Divorce In Ireland

picture from Flickr by Nicholas Copernicus

Divorce in Ireland: Figures shows significant decrease in Divorce

Divorce, the act of dissolving a legal marriage which  generally allows  the parties to remarry. In regions where ancient religious authority still predominates, divorce can be difficult and uncommon, particularly when, as with Roman Catholics and Hindus, marriage is seen as indissoluble by religious tradition.

Some of the effects associated with divorce include depression and psychological problems. Although this may not always be true, studies suggest that children from divorced families are more likely to exhibit ill behaviour than those from non-divorced families.

In Europe, Ireland appears to be among the list in divorce rate according to statistics in 2018. In Ireland, you can’t divorce unless you were validly married to start with, and the new Divorce law  requires that the couple must have lived apart for at least four of the five years before proceedings are issued. This in my opinion could be one of the reasons why there is a low rate, people are not ready for the long process.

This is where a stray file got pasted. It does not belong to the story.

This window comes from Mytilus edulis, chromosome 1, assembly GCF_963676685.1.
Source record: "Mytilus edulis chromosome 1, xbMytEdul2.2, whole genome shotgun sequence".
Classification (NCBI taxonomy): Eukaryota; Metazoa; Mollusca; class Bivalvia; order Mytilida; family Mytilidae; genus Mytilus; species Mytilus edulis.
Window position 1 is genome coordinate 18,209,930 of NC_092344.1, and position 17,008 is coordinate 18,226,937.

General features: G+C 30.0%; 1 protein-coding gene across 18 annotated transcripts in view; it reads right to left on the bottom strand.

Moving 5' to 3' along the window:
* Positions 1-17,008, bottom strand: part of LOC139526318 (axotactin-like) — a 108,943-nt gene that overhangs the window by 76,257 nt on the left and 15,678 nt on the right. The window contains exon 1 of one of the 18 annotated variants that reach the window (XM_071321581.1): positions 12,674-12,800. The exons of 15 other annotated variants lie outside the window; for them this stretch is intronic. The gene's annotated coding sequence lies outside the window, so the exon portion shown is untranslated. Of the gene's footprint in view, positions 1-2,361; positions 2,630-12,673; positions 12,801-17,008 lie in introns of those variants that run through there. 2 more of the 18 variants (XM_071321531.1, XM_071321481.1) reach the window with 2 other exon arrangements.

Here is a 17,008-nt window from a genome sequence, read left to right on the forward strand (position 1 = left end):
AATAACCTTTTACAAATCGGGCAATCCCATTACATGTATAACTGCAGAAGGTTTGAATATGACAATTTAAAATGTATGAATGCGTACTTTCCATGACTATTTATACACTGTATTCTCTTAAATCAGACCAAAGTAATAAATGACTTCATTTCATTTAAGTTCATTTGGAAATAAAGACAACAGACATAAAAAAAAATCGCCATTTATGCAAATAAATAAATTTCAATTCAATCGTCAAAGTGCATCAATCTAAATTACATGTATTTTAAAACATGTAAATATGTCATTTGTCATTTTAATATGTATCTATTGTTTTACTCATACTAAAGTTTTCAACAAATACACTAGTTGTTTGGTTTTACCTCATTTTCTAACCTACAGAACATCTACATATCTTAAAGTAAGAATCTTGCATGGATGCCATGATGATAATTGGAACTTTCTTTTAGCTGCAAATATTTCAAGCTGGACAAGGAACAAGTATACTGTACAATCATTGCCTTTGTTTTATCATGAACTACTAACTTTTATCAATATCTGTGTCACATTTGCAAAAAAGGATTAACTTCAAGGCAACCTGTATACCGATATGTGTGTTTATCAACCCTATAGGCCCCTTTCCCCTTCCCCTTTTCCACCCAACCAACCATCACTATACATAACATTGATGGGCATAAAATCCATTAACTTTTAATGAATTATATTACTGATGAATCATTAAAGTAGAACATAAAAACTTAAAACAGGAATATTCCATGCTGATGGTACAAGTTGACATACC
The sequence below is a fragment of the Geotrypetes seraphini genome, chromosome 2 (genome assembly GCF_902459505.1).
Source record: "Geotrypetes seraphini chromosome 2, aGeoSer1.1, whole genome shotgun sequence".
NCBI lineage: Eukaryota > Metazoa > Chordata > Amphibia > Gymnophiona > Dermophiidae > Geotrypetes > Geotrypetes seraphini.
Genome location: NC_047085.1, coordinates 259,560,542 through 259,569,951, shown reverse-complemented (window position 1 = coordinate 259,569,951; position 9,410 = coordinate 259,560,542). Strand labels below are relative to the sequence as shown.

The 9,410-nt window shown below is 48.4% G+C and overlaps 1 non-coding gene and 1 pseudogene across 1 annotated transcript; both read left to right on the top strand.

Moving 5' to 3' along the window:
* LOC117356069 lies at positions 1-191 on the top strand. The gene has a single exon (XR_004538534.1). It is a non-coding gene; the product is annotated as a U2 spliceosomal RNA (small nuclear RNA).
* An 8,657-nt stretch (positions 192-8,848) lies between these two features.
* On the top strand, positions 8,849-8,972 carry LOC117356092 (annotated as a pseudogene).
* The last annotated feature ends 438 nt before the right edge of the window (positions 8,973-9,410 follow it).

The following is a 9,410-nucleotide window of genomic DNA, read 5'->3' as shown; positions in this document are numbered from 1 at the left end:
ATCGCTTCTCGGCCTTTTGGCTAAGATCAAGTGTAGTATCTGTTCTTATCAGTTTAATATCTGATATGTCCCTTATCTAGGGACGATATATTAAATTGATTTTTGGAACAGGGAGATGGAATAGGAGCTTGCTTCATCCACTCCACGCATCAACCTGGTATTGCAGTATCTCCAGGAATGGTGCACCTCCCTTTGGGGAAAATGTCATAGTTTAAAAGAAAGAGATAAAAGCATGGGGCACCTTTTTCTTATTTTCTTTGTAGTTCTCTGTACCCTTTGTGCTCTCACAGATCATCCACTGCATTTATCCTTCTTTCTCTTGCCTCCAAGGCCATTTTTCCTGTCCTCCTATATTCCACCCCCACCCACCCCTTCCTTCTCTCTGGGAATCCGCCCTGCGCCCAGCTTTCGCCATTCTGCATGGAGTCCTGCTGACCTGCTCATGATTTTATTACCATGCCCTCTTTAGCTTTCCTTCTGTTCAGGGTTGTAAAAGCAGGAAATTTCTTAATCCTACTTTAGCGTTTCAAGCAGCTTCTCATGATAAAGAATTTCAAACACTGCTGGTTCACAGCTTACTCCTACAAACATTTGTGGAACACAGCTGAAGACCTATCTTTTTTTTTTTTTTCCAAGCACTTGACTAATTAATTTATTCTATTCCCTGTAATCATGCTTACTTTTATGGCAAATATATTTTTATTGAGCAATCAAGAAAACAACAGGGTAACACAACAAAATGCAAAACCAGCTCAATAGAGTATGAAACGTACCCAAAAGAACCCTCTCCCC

The crude divorce rate in Ireland is 0.6 per cent, according to the Eurostat. The comparable rate for the US and UK is 3.2 and 1.9 per cent respectively; making Ireland the lowest crude divorce rate in Europe.

Could it also be that people don’t even get married as a result of this new law?, or people are just scared of “divorce” in Ireland

Also I interviewed someone here in Ireland who would like to remain anonymous, she said that she and her partner have been living in the same house for seven years as a couple now and they are not legally married. The said that she and her partner believes that once they are been tagged “marred” their relationship is subtle to divorce and they intend to continue living that way.